Gone To Green – The Eco-ization Of The Summer Music Festival


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coachella cover MjaMes1408

Coachella, 2011. Photo by MjaMes1408 on Flickr.

Here at Krrb, we’re thinking and writing about the greening of the music scene these days, and what could be more green than enjoying your favorite band while standing outside in the sunshine, your toes wiggling in the grass? Yet so often, when we think of the outdoor music festival, we conjure up visions of massive dirt fields littered with overflowing garbage cans, junk food vendors, and excessive drinking, with a little music thrown in on the side.

Thankfully, the situation is changing, and festivals are getting greener by the minute. Some of the newer ones are even being formed around an eco theme. They have tabs on their homepages that read “sustainability” and “environment” and are on a mission to change the way we consume when we’re hanging out in such large numbers.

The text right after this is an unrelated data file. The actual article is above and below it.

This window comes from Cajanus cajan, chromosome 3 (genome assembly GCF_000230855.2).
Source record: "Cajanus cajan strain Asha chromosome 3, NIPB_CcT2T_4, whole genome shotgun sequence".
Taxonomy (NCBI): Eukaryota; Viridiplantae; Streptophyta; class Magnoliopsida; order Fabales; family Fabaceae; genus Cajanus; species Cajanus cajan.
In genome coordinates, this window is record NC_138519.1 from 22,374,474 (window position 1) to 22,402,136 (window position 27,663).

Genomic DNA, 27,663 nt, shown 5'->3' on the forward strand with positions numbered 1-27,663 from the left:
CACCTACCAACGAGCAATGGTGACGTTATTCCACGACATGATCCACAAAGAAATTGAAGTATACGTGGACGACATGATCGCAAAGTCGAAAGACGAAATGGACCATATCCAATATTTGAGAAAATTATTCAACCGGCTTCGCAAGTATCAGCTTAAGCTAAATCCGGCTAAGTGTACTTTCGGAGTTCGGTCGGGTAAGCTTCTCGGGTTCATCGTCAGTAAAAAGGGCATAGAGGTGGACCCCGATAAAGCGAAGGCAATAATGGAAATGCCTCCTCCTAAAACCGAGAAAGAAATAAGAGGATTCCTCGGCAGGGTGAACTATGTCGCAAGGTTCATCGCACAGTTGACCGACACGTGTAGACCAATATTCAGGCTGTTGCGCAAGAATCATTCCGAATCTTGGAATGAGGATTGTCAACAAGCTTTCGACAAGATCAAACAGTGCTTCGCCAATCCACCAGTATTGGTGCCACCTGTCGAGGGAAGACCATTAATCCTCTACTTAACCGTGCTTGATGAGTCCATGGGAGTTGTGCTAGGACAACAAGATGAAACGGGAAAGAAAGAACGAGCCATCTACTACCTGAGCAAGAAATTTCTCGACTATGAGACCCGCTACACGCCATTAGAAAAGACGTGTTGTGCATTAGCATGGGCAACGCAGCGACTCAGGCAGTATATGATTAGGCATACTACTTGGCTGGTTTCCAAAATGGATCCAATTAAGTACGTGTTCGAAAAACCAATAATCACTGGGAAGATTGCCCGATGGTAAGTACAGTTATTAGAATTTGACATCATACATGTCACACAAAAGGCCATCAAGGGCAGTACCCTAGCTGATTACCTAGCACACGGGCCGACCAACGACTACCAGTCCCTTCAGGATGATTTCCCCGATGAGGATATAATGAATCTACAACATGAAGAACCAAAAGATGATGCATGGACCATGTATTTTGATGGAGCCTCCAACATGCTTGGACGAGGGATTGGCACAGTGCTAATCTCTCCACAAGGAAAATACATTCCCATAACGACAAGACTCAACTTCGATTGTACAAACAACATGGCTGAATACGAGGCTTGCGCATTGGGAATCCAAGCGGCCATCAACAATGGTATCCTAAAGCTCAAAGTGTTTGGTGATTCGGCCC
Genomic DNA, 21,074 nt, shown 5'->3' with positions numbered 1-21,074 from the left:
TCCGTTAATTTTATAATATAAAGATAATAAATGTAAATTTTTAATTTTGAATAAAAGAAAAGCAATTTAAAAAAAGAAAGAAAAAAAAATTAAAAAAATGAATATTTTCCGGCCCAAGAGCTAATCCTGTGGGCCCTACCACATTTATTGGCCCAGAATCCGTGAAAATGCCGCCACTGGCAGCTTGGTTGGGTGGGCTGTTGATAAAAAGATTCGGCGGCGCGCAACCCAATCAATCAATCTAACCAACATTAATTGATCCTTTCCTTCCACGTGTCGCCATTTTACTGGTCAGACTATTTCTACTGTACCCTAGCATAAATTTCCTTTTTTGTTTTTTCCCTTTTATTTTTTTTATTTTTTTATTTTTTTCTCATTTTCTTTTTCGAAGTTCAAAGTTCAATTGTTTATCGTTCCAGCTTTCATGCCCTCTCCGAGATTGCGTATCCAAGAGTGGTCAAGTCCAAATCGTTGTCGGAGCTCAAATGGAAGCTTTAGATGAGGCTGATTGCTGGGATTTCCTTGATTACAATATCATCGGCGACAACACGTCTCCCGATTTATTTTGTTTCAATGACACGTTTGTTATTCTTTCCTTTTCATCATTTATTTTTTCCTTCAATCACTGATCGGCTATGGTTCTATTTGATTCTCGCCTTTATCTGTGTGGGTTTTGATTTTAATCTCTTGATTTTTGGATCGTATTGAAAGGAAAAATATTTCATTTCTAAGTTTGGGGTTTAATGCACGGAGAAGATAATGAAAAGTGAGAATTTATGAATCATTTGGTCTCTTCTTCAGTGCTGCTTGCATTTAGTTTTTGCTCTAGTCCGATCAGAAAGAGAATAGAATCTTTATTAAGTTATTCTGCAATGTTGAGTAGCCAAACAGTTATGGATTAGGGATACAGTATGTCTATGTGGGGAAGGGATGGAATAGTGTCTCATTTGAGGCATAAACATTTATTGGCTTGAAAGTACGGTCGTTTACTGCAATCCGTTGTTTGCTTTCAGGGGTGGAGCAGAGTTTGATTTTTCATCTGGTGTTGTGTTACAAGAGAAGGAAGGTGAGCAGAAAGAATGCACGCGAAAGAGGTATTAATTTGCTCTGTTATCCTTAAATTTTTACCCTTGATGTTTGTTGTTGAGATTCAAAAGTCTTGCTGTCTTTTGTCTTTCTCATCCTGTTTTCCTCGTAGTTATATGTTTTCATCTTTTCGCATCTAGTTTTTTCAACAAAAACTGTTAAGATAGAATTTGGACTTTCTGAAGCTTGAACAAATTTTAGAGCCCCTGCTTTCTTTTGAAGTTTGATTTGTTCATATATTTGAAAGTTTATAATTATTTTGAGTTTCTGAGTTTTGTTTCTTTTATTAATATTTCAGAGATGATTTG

We couldn’t be happier about this, and to celebrate we’re giving shout outs to some of our favorite outdoor shindigs.

Eco Music Festival

EMU music

The Eco Music Festival in Snowmass, Colorado. Photo by Yann Rogers on Flickr

Why it’s cool:

The Eco Music Festival, or EMU for short, exploded onto the green music scene this summer taking over an entire ski resort in Snowmass, Colorado for July 4th weekend and filling it with an eclectic mix of jambands including bluegrass legends Leftover Salmon and the more electronica-style headliners The Disco Biscuits. There were also “adventures” like the Eco Climb-It Challenge – a 3000 foot vertical race up Snowmass mountain to help fund green education in local schools, free mountain biking, capture the flag games… the list goes on.